During the PASS Data Community Summit last week, Brent Ozar delivered the day 3 keynote, and it was great. I really enjoyed the format and topic, and I look forward to how someone else might be creative next year with the time. I’d certainly love to do the keynote, though not sure I’d be eligible. I’m hoping a few others get interested and compete for the slot in 2022.
One of the things Brent mentioned was about looking for skills to focus on, primarily for “builder,” or those that develop new applications. He used a quote from Wayne Gretzky: “I skate to where the puck is going to be, not where it has been.” The reference is to pick things that will be relevant in the future (where the puck will be), not where things are today.
Lots of people ask questions and wonder about this when we look at technology. What should I learn? Where is my best investment for the next ten or twenty years? There also is plenty of fear that you might learn to be an expert in something like Notification Services (dead after 2005) or Database Mirroring (deprecated in 2012). The other day I heard a few people say “graph is dead” in SQL Server, and I might agree. The features exist, but are they really growing and improving enough to compete with a graph platform? I’d argue no.
I don’t have a crystal ball to tell you what will be popular. I have a magic 8 ball, but that’s less helpful. Here are a few things I’d suggest to help you think about this. Please, if you have specific questions, engage in the discussion, and I or someone else can try to help.
First, the ability to work in a team is important. The skills to communicate well, debate a point, and collaborate in how you work are important. Not critical because plenty of people can get by without these skills, but when we look to hire new people, often we want to bond. If I find 10 qualified candidates and get along well with 2 in an interview, I’m likely picking one of the two. Learn to speak in small groups, summarize your thoughts, advocate your position, and appreciate others’ views. Also learn to accept defeat gracefully when things don’t go your way.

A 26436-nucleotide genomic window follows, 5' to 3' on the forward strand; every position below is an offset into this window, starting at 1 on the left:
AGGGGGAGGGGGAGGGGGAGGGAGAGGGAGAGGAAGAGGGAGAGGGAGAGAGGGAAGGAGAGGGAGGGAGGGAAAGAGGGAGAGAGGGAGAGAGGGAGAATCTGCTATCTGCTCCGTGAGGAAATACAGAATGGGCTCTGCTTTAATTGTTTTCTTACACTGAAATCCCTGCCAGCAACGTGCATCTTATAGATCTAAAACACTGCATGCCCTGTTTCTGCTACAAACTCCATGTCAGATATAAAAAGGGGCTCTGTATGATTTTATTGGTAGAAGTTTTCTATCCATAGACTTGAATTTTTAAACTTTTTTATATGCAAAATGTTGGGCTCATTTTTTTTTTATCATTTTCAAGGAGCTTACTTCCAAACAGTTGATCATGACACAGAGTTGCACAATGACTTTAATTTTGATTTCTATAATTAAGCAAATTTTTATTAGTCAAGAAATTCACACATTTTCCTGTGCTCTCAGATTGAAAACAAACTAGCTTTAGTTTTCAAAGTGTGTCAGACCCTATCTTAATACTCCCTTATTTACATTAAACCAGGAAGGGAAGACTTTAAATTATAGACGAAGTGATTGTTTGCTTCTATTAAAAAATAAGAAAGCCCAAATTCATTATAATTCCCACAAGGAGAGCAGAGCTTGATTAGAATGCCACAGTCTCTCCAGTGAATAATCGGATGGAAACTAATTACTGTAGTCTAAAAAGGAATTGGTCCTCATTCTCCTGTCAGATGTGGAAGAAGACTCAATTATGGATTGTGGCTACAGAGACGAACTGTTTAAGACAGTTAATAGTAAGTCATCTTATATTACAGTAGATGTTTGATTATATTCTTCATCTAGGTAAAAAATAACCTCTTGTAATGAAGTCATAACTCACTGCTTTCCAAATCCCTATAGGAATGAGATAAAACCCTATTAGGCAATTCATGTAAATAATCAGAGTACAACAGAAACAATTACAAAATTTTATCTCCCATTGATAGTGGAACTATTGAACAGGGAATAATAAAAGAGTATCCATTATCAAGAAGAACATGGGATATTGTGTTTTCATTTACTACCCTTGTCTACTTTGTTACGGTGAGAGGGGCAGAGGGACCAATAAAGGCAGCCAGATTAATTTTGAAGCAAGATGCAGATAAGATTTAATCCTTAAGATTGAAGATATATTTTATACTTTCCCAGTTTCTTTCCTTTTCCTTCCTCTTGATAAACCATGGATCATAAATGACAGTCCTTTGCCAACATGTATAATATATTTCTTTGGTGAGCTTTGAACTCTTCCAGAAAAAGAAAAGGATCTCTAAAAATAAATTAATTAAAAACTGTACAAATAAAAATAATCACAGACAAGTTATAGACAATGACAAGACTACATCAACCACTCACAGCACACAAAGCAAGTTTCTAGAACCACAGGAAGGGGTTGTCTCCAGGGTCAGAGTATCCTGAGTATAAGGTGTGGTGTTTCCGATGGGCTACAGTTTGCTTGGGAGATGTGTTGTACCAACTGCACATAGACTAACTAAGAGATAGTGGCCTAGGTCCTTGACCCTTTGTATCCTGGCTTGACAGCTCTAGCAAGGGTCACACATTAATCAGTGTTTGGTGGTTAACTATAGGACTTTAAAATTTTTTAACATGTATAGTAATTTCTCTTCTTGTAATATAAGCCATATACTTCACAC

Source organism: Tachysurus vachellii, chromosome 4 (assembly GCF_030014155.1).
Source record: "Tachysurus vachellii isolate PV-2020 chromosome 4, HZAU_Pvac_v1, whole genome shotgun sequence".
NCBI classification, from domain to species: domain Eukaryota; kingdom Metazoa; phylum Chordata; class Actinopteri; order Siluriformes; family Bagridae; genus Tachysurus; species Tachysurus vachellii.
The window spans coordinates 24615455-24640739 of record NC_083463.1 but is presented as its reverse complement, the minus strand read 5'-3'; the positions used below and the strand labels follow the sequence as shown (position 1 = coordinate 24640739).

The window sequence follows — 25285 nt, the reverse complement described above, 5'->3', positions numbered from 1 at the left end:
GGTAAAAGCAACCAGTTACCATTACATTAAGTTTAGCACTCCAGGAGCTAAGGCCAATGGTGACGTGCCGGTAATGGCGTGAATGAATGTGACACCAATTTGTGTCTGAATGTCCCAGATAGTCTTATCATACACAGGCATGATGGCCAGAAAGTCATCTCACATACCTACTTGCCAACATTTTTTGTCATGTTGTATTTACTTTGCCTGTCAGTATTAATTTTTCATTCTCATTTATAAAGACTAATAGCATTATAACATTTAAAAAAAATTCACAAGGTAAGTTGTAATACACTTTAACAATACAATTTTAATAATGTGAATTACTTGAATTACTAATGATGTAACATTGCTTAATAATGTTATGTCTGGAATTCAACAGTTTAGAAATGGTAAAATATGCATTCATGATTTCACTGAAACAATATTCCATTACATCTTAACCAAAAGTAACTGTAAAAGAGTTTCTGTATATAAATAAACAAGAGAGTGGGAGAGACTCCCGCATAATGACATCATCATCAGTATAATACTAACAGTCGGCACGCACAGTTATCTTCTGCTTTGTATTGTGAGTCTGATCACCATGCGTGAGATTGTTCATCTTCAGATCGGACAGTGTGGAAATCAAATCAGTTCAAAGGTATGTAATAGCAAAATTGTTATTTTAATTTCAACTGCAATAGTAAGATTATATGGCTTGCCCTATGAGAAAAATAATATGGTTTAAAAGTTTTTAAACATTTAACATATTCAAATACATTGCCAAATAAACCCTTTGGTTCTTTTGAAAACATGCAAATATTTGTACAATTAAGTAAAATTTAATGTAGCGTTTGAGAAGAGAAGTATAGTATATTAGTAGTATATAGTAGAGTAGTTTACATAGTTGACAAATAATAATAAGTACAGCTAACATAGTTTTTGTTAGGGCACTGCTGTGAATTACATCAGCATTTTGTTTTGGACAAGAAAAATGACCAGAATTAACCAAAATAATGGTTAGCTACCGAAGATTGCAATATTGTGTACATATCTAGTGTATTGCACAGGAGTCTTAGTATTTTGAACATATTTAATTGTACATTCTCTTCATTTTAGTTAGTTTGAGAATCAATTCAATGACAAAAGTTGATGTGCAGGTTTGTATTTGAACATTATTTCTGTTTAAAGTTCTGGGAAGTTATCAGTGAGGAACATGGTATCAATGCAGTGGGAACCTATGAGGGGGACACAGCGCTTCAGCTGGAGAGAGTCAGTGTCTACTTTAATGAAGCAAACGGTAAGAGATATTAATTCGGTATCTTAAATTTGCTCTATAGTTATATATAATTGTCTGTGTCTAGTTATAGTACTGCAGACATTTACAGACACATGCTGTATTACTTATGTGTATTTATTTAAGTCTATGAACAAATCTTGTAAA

Second, learn more about the choices your employer has made. Brent mentioned this a bit, but honestly, if your employer is focused on SQL Server on premises or in a VM, learn to run that well. Learn more about how it works and how to solve problems or tune it. If they want to use AWS RDS or Azure SQL Database, focus on those. Spend spare time, or quiet time at work, becoming more proficient with the platform. Read about it and practice on it. It will help you enjoy your current job, increase promotion and raise chances, and give you some confidence if you do need to change jobs.
Third, learn to learn. Always be learning, and follow the advice above, or even pick the things that pique your interest. The important thing here is that if you need to pick something up, you want to be comfortable with those skills. How do I search out info on the Internet. Can I find videos or articles to consume and can I take sample code and stat using it? Can I set up new environments? Am I comfortable poking around a cloud portal or digging into a programming API? Maybe most importantly, can I sit through and absorb information from a Pluralsight (or other) course? All good skills.
Lastly, part of skating to where you want to go is writing a resume/CV that gets you an interview. I’ve given this advice, and Brent did as well. Include keywords on your resume. If you decided to use Snowflake, I’d find a way to mention Synapse and Redshift on my resume. If you are good at Snowflake, you are likely going to be good at Redshift and Synapse. What you aren’t going to be good at is convincing a non-technical, HR person searching for your resume that these are synonyms if they aren’t included in your resume. Maybe you only want Snowflake jobs. That’s fine, decline the interview. Maybe you need a new job, and in that case, don’t limit yourself. Get past the AI or human filters.
Actively managing your career takes some work and effort, and it takes some knowledge. Improve your skills, but take advice from those of us that have walked the paths. Ensure you represent yourself well, both with your avatar (the resume/CV), and in person for the interview. These won’t ensure you get a job, but they to help increase your chances.